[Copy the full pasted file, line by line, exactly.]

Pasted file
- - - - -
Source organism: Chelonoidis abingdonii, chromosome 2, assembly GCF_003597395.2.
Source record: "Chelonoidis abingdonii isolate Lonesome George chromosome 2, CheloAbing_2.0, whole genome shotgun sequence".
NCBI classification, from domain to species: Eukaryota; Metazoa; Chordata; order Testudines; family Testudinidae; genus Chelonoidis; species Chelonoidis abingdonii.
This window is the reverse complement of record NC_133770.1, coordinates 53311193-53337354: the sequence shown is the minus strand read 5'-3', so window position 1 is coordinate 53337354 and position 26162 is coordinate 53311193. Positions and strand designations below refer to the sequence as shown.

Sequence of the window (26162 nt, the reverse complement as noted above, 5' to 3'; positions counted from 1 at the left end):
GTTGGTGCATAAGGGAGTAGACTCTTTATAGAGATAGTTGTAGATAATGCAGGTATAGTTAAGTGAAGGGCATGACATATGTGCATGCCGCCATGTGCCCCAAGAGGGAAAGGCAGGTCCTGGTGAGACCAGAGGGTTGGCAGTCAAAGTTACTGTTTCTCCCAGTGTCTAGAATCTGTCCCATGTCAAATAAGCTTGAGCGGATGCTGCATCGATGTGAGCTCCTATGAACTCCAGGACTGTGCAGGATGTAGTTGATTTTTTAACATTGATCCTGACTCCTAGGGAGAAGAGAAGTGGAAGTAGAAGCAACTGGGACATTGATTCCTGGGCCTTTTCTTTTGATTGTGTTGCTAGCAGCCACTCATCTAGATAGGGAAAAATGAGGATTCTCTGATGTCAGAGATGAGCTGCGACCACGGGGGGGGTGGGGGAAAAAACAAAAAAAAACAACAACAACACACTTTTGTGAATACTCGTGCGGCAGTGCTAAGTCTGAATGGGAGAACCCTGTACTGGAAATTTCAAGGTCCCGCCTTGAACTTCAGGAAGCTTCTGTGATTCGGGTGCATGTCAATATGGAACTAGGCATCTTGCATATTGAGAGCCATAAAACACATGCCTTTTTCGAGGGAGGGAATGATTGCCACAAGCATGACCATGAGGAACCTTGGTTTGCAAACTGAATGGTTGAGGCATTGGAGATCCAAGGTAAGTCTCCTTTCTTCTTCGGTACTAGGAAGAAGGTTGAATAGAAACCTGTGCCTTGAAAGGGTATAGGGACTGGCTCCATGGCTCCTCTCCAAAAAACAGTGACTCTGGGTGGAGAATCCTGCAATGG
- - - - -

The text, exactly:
Source organism: Chelonoidis abingdonii, chromosome 2, assembly GCF_003597395.2.
Source record: "Chelonoidis abingdonii isolate Lonesome George chromosome 2, CheloAbing_2.0, whole genome shotgun sequence".
NCBI classification, from domain to species: Eukaryota; Metazoa; Chordata; order Testudines; family Testudinidae; genus Chelonoidis; species Chelonoidis abingdonii.
This window is the reverse complement of record NC_133770.1, coordinates 53311193-53337354: the sequence shown is the minus strand read 5'-3', so window position 1 is coordinate 53337354 and position 26162 is coordinate 53311193. Positions and strand designations below refer to the sequence as shown.

Sequence of the window (26162 nt, the reverse complement as noted above, 5' to 3'; positions counted from 1 at the left end):
GTTGGTGCATAAGGGAGTAGACTCTTTATAGAGATAGTTGTAGATAATGCAGGTATAGTTAAGTGAAGGGCATGACATATGTGCATGCCGCCATGTGCCCCAAGAGGGAAAGGCAGGTCCTGGTGAGACCAGAGGGTTGGCAGTCAAAGTTACTGTTTCTCCCAGTGTCTAGAATCTGTCCCATGTCAAATAAGCTTGAGCGGATGCTGCATCGATGTGAGCTCCTATGAACTCCAGGACTGTGCAGGATGTAGTTGATTTTTTAACATTGATCCTGACTCCTAGGGAGAAGAGAAGTGGAAGTAGAAGCAACTGGGACATTGATTCCTGGGCCTTTTCTTTTGATTGTGTTGCTAGCAGCCACTCATCTAGATAGGGAAAAATGAGGATTCTCTGATGTCAGAGATGAGCTGCGACCACGGGGGGGGTGGGGGAAAAAACAAAAAAAAACAACAACAACACACTTTTGTGAATACTCGTGCGGCAGTGCTAAGTCTGAATGGGAGAACCCTGTACTGGAAATTTCAAGGTCCCGCCTTGAACTTCAGGAAGCTTCTGTGATTCGGGTGCATGTCAATATGGAACTAGGCATCTTGCATATTGAGAGCCATAAAACACATGCCTTTTTCGAGGGAGGGAATGATTGCCACAAGCATGACCATGAGGAACCTTGGTTTGCAAACTGAATGGTTGAGGCATTGGAGATCCAAGGTAAGTCTCCTTTCTTCTTCGGTACTAGGAAGAAGGTTGAATAGAAACCTGTGCCTTGAAAGGGTATAGGGACTGGCTCCATGGCTCCTCTCCAAAAAACAGTGACTCTGGGTGGAGAATCCTGCAATGG